GPS Waypoints for Walking The Pennine Way from Edale to Kirk Yetholm
Walk The Pennine Way from Edale to Kirk Yetholm
The Pennine Way is a 410km (257 miles)* national footpath connecting connecting Edale in Derbyshire with Kirk Yetholm in the Borders. It is waymarked by a National Trail Acorn.
Because it is an official National Trail it is very well marked on the ground, very well marked on the appropriate Ordnance Survey Maps (see below) and is easy to follow providing you have basic map reading and compass skills.
It is perfectly possible to walk the whole route without the aid of GPS, however, we have received more than a few requests for GPS Waypoints for the route to enable Pennine Wayfarers to either:
- quickly establish their current position and/or
- see how far it is to the next point of interest (like a shop or a bed for the night).
Download GPS Waypoints for Walking The Pennine Way from Edale to Kirk Yetholm
So here are 219 GPS Waypoints covering the route from the start at Edale to the finish at Kirk Yetholm. (Most people go south).
Each Waypoint has a 'PW-[number]' designation which relates to a named location on the accompanying GPS Waypoint Key (see the example above). NB. You will need to take both as the GPS Waypoints will make no sense without the GPS Waypoint Key. The GPS Waypoint Key is only two pages so you can print it on either side of a single sheet of A4 paper and keep it in a plastic A4 wallet in your pocket.
We have done it this way because most GPS Devices only allow Waypoint names with 6 characters or less. Whilst the first waypoint at Edale is easy to name - it would soon get rather enigmatic as we travel up the trail - so our Waypoints are numbered PW-000 Edale, PW-001 Upper Booth, PW-002 2nd Cairn above Jacob's Ladder . . . all the way to . . . PW-216 England Scotland Border (final visit), PW-217 Burnhead and finally PW-218 Kirk Yetholm.
GPS Position Format and Datum:
You must set your GPS device to:
- Position Format = British Grid and
- Map Datum = ord srvy GB
This system enables you to easily find any particular waypoint in your GPS as well as creating a 'Route' for all or part of the walk depending on how much you intend to tackle. Many people walk The Pennine Way in sections - often taking several years to complete the whole route.
As always, if you have any thoughts on this - good, bad or indifferent - let us know at Feedback
The Ordnance Survey Maps you will need to complete The Pennine Way are (in order from Edale to Kirk Yetholm):
- OL1 The Peak District – Dark Peak area
- OL21 South Pennines
- OL2 Yorkshire Dales – Southern & Western areas
- OL30 Yorkshire Dales – Northern & Central areas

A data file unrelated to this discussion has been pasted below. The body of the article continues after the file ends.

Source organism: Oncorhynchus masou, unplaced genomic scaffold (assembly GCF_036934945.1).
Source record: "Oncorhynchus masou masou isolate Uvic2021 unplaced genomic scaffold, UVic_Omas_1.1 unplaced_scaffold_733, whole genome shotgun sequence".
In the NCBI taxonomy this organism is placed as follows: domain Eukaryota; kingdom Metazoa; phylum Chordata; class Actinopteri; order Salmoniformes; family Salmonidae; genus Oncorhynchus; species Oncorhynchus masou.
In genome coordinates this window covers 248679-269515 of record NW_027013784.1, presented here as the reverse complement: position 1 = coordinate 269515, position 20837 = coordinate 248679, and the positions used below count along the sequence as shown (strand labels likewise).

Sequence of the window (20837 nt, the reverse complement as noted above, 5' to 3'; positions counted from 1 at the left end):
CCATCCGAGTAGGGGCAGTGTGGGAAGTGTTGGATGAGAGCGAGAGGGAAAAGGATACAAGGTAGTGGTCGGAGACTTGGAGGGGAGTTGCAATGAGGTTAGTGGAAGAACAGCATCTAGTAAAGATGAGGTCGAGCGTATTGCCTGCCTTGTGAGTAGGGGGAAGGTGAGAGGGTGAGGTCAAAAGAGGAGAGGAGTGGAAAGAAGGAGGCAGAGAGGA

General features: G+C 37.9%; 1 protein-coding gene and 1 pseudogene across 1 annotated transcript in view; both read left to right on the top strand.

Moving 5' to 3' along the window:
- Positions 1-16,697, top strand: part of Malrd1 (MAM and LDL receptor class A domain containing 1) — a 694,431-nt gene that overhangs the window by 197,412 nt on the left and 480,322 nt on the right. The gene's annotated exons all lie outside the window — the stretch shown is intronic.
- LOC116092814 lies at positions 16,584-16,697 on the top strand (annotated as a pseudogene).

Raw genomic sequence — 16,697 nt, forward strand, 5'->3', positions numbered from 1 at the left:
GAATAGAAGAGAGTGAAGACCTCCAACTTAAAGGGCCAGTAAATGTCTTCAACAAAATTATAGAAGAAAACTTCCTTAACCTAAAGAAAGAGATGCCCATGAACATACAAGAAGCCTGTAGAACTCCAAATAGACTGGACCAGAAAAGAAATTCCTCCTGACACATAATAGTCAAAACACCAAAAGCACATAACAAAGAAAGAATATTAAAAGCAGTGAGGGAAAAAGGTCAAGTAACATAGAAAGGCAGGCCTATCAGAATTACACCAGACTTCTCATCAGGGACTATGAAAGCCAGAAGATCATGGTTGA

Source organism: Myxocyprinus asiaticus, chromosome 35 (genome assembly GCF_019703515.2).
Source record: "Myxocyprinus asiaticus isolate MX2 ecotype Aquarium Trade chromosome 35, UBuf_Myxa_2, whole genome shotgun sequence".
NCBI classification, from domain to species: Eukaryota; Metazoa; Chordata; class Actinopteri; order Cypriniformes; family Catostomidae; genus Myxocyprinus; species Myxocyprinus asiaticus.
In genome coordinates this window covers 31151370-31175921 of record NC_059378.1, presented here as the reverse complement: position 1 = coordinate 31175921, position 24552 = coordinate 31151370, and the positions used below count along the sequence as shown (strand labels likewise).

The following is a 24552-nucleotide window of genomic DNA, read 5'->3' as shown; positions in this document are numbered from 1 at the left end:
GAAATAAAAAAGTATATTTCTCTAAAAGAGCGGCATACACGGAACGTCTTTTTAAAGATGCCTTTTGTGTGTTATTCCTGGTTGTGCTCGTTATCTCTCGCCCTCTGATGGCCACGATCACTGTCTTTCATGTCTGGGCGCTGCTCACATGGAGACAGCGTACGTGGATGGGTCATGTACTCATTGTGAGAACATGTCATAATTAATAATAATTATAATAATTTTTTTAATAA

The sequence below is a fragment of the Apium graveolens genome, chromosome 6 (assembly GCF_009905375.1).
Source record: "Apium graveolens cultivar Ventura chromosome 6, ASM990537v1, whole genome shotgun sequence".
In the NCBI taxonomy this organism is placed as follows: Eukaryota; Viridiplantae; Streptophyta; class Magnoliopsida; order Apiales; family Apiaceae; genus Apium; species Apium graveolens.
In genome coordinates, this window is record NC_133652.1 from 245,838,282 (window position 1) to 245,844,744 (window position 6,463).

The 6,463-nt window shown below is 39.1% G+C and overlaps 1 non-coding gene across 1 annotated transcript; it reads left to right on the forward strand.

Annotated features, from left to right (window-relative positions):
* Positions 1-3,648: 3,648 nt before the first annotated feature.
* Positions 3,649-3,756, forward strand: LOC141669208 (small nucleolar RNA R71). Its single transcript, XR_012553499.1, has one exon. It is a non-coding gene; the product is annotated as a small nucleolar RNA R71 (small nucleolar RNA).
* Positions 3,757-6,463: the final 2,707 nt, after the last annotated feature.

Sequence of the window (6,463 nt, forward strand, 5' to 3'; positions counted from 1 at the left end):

- OL19 Howgill Fells and Upper Eden Valley
- OL31 North Pennines – Teesdale & Weardale
- OL43 Hadrian’s Wall
- OL42 Kielder Water and
- OL16 The Cheviot Hills
So how long is The Pennine Way?
NB. Somewhat surprisingly, no-one seems to be able to agree how long The Pennine Way is. Alfred Wainwright in his Pennine Way Guide Book thought it is 432km (270 miles), the official The National Trails site claims it is 428.8km (268 miles) and the Long Distance Walkers Association publish it as 404km (251 miles).
However, all we can say is that when we measured it having:
- taken the Wessenden Alternative off Black Hill (Soldier's Lump) (recommended during/after wet weather),
- taken the detour to visit Hawes in North Yorkshire (you'll probably want to spend the night there anyway) and
- visit the summit of The Cheviot in Northumberland - a 4km detour to the highest point in Northumberland. (Hey, if you've walked this far already it would be a shame to miss it . . . )
. . . then The Pennine Way is 410.5km (257miles) long.
And that's official.
Some feedback about go4awalk.com's GPS Waypoints for The Pennine Way
"Just wanted to let you know that on the day I left for the UK, prior to my solo walk of the Pennine Way in October 2006, I decided to download the GPS waypoints for the Pennine Way. They saved my life. As I climbed to the top of Kinder Plateau, the weather changed in an instant from a beautiful fall day to 40 knot winds, sheets of rain, and mist and fog which limited my visibility to ten meters. Map and compass were useless and I quickly became lost. My GPS allowed me to get a bearing on the Kinder Downfall, hidden in the fog. The stream was so swollen and fast moving it took me a half hour to cross.
Later the same day, I also became hopelessly lost on Bleaklow, and again, your GPS waypoint delivered me from that morass of streams and channels. Sincerely, "
Greg Leck, Bangor, Pennsylvania, USA - Jan 2007